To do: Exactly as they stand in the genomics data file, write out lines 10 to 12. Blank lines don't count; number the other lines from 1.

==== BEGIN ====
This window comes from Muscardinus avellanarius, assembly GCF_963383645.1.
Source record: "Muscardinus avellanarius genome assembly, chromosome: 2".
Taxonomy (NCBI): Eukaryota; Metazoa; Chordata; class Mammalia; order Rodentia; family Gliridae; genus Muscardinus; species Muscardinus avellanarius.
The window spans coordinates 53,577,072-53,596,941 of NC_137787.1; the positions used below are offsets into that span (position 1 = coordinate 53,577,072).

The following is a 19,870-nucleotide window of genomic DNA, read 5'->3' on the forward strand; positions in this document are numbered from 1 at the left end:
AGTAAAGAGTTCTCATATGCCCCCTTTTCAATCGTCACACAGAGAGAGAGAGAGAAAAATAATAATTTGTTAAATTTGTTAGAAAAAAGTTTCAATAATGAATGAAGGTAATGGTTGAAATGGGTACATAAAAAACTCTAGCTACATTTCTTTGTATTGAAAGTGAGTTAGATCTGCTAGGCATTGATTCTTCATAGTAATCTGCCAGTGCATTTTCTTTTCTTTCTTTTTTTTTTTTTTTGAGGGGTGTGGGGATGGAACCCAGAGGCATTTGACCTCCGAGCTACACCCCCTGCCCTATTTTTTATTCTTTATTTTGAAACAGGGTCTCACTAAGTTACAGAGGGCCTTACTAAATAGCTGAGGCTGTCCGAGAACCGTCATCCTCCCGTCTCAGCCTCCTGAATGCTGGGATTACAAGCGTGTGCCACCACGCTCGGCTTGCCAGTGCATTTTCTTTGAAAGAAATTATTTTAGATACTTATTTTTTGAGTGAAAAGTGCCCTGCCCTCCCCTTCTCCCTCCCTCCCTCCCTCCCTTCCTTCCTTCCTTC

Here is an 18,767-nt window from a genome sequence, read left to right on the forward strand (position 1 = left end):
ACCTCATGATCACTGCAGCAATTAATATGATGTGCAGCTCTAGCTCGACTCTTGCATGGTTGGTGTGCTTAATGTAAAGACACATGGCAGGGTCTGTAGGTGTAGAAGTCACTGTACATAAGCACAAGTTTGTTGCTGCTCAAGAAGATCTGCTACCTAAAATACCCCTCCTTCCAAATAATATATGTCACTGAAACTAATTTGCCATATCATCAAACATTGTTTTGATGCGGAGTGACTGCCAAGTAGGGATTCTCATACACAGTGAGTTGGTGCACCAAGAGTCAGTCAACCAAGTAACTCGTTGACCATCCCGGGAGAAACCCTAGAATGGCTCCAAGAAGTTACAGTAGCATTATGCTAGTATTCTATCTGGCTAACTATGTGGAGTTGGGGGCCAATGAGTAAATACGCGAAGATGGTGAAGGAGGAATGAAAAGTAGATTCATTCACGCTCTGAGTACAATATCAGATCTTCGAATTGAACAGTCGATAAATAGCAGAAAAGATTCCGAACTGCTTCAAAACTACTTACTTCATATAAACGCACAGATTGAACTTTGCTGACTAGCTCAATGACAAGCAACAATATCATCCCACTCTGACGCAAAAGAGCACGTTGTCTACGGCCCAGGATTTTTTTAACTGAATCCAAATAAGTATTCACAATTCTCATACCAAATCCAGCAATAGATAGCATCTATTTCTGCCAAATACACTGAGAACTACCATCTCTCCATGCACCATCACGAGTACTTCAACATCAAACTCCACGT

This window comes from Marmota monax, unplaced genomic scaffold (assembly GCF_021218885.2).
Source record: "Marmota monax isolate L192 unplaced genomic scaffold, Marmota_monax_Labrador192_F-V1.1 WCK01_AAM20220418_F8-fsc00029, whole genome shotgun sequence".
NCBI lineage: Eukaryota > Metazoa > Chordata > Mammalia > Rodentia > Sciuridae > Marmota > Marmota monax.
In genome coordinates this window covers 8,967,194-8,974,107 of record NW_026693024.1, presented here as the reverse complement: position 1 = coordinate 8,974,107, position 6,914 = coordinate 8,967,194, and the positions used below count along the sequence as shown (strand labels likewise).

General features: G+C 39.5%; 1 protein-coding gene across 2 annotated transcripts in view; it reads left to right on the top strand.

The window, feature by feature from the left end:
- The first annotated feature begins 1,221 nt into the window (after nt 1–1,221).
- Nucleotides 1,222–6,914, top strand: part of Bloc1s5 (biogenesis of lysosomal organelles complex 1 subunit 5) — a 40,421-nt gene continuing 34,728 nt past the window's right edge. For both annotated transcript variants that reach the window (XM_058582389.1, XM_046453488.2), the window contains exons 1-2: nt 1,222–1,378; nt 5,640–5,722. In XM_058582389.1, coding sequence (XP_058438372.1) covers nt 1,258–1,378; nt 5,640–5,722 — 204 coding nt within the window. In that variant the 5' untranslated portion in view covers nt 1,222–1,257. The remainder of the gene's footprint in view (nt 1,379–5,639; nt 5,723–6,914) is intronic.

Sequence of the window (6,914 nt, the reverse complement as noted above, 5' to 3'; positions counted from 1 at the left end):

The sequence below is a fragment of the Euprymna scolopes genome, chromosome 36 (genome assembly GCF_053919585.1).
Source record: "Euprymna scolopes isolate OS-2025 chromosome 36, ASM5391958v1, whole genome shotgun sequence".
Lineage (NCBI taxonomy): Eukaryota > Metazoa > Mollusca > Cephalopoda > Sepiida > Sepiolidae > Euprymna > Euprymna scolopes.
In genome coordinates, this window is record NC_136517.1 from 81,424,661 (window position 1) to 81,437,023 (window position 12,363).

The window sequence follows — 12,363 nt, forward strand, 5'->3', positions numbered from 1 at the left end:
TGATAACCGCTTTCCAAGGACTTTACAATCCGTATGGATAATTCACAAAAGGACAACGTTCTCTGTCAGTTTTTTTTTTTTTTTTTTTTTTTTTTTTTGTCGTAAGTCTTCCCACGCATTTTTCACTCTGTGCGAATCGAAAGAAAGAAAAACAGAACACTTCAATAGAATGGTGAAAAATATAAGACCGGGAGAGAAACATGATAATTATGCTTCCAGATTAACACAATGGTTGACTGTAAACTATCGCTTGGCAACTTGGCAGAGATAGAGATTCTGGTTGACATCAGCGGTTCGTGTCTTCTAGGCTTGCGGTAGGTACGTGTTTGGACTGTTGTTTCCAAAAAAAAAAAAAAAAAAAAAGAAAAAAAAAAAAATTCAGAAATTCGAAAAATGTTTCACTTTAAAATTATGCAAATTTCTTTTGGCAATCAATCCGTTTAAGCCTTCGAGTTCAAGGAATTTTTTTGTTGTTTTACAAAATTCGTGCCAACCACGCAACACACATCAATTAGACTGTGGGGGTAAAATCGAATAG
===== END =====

Source record: "Marmota monax isolate L192 unplaced genomic scaffold, Marmota_monax_Labrador192_F-V1.1 WCK01_AAM20220418_F8-fsc00029, whole genome shotgun sequence".
NCBI lineage: Eukaryota > Metazoa > Chordata > Mammalia > Rodentia > Sciuridae > Marmota > Marmota monax.
In genome coordinates this window covers 8,967,194-8,974,107 of record NW_026693024.1, presented here as the reverse complement: position 1 = coordinate 8,974,107, position 6,914 = coordinate 8,967,194, and the positions used below count along the sequence as shown (strand labels likewise).